That’s the very reason we listed the ground floor of our house to travellers, and so far we only had good experiences.
    Thank you, will check back later on…

  26. Hi, Matthew! Your post is very interesting and informative. Thank you for sharing your experience! Very useful tips. I’ve never had one of those free overnights, but now I’ll try all of them:)

  27. Thanks for the great ideas, I do travel a lot, but its all planned out, would love to be a little more adventurous, but I just not sure

  28. Might be a stupid question but do you have to have a work visa rather than just a tourist visa to do volunteering/work exchange? Its such a good idea, you & your website are awesome! :)

  29. I personally prefer airbnb, because I can live like a local, yet still maintain my privacy. Couchsurfing sounds as a good idea to me, but I have to admit I’m quite afraid to try it, because I can be a pain in the ass sometimes.

    1. Ha! Yeah, you have to be in the mood for it. Sometimes I need my privacy too, or want to bury myself in work. But if you are feeling extra sociable (or want to force yourself to be), CS is a great option.

  30. Couchsufing is awesome. Im been hosting and surfing since 2007 and met the most amazing people.

  31. Don’t forget car living ! While traveling around US and Mexico, I mostly slept in my car… Luckily, in US they have rest stops, and many WalMart’s allow overnight stays….In Mexico, it was cheap to rent a car, it was very convenient, and I saved money on accommodation…

  32. I love CouchSurfing! Because I work a lot as I travel, I don’t do it often, because generally when you couchsurf the host expects that you spend a little time hanging out. Not always, but usually. Which is fine when I don’t have work to do.

    I’ve never had a bad experience, although I’ve heard a few stories that were more strange then dangerous. But the review system is pretty solid, and you can get a good feel for the person by reading their reviews.

  33. You can rent an inexpensive automobile and sleep in it. This kills two birds with one stone. You can rent a car by the hour. You can find these deals on craigslist.

    When it comes to squatting, look for a hotel under renovation. There are often empty rooms, or entire floors, that have been taken out of use. Use the room overnight but leave before the construction crew arrives the next morning.

  34. I had to sleep on airports few times and always was funny, to say at least (playing cards with security once). About home staying and short time renting apartment – it can be done much cheaper, at least here where I am. Full apartment, actually, not just a room, can be rented for 200 usd – 250 usd a month.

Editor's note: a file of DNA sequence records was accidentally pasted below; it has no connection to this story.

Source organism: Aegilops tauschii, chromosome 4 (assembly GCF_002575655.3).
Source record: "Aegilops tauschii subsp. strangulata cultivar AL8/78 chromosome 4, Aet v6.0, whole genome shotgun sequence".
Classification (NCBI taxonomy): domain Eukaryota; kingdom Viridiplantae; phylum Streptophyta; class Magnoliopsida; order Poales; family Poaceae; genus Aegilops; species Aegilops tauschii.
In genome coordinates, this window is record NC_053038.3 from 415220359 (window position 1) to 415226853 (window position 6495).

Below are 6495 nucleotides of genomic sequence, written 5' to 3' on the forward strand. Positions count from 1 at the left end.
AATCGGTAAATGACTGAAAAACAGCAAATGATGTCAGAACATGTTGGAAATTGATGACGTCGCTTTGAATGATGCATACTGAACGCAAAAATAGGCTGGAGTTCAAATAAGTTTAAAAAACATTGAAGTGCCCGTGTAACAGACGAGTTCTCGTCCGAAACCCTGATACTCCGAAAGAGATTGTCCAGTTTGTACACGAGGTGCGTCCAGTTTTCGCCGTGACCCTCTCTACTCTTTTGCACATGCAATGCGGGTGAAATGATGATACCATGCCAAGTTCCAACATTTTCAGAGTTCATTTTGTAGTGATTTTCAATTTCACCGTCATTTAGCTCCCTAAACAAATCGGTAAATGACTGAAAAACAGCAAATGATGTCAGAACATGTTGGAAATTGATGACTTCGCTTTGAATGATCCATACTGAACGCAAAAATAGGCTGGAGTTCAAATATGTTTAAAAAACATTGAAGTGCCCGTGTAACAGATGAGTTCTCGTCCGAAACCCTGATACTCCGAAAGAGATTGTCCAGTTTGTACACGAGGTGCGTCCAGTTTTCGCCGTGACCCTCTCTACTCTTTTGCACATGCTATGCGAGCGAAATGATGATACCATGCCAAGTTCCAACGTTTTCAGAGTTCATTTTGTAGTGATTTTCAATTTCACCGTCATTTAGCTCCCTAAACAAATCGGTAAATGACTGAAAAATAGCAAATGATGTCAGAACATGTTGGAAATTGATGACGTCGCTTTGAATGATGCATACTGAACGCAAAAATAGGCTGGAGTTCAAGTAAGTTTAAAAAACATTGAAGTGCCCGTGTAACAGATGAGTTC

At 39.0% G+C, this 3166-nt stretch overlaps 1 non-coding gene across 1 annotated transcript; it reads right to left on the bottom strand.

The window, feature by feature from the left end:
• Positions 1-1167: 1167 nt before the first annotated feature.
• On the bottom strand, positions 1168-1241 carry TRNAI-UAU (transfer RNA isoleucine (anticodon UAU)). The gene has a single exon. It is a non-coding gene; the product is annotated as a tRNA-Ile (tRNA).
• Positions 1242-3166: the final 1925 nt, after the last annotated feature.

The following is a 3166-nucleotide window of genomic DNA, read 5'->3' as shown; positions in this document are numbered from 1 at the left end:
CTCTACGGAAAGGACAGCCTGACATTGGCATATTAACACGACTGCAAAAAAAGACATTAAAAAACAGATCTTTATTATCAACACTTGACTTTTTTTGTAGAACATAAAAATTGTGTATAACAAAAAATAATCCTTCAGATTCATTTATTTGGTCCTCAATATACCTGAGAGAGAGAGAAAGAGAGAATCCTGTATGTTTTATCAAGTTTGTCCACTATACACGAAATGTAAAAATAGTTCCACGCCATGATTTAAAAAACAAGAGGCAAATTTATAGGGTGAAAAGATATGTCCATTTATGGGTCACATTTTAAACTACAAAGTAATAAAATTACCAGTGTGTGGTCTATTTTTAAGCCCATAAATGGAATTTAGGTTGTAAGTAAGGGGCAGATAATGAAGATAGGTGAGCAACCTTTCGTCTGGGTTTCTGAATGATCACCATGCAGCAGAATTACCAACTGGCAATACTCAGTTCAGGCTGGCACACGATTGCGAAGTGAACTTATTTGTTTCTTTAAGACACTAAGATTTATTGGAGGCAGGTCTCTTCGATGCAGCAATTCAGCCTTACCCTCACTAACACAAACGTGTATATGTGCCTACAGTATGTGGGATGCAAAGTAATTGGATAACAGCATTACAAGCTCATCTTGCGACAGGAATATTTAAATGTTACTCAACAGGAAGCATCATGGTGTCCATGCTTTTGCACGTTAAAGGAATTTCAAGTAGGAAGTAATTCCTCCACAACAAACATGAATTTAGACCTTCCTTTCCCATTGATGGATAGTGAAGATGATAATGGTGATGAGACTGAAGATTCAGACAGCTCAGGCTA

35. I really enjoy reading your post. Thailand has interesting culture and places to travel. Got a lot of things I learned from this post about backpacking. Thanks

  36. What’s up i am kavin, its my first occasion to commenting anyplace, when i read this piece of writing i thought i could also create comment due to this good paragraph.

  37. Great collection of accommodation tips, Matthew! I love posts like this that demystify the idea that travel has to be expensive – the word is finally getting out! I’ve been hearing more and more about house sitting lately; would love to give it a try sometime. Have you found many opportunities for it outside of North America?

  38. Great post. Although these are all pretty familiar to me, it’s nice to see them all summed up together. I would never have thought of squatting though — how many people actually do that as tourists, I wonder?

    1. Exactly. I know many people who tell me they could never sleep in a stranger’s house, but until you try it, you just don’t realize how non-sketchy (and rewarding) it really is.

  39. I learned to travel with a light hammock, like I see in your photo at the top of the page. I’ve strung that thing up in so many unusual but totally comfortable spots and had great sleeps on the fly – for free! (Once spent an overnight layover at JFK by rigging my hammock up between a couple of metal posts near my gate and woke up to a group of tourists taking photos of my with their iPhones…)

    Thanks for the tips. Really sweet site!

  40. That first Thai Backpacker Hostel picture, i’ve never seen all the beds in a line like that! Normally its bunk beds isn’t it? Unless the second person can fit in the drawer underneath where the numbers are written? :)

  41. Great points Matt (Matthew).
    I have always enjoyed luxury accom, it would be good experience to travel on a budget (wow! I sound like a snob!). Im starting to learn that if you love travel, it doesnt matter where you stay!

  42. This is a fantastic post! Even as a couple we prefer to Couchsurf – whether it be with friend or with strangers that will soon be friends!

    1. Couchsurfing is a lot of fun. I’ve never had a bad experience, and the people I’ve met all seem to be above-average in the cool department! Which makes total sense if you & Shaun are involved… :D

  43. I have no problem sleeping in hostels, but I couldn’t imagine sleeping in the hostel you have pictured in Thailand. That’s a little too close for comfort. I prefer bunk beds. Great info!

  44. Cool post, I specifically like the airport stay (including the website!), should give it a try once…
    We tried the overnight bus ride in Peru, but apparently we should have paid better attention in picking the bus company, that was one of the most miserable nights I ever had…

      1. Of course, Matt. You make everything look so easy. I just need to get my act together and go. It’s a bit hard for me, though since I have a little young girly with me that I can’t leave behind. But you’re inspiring, that’s for sure. Have been from the beginning!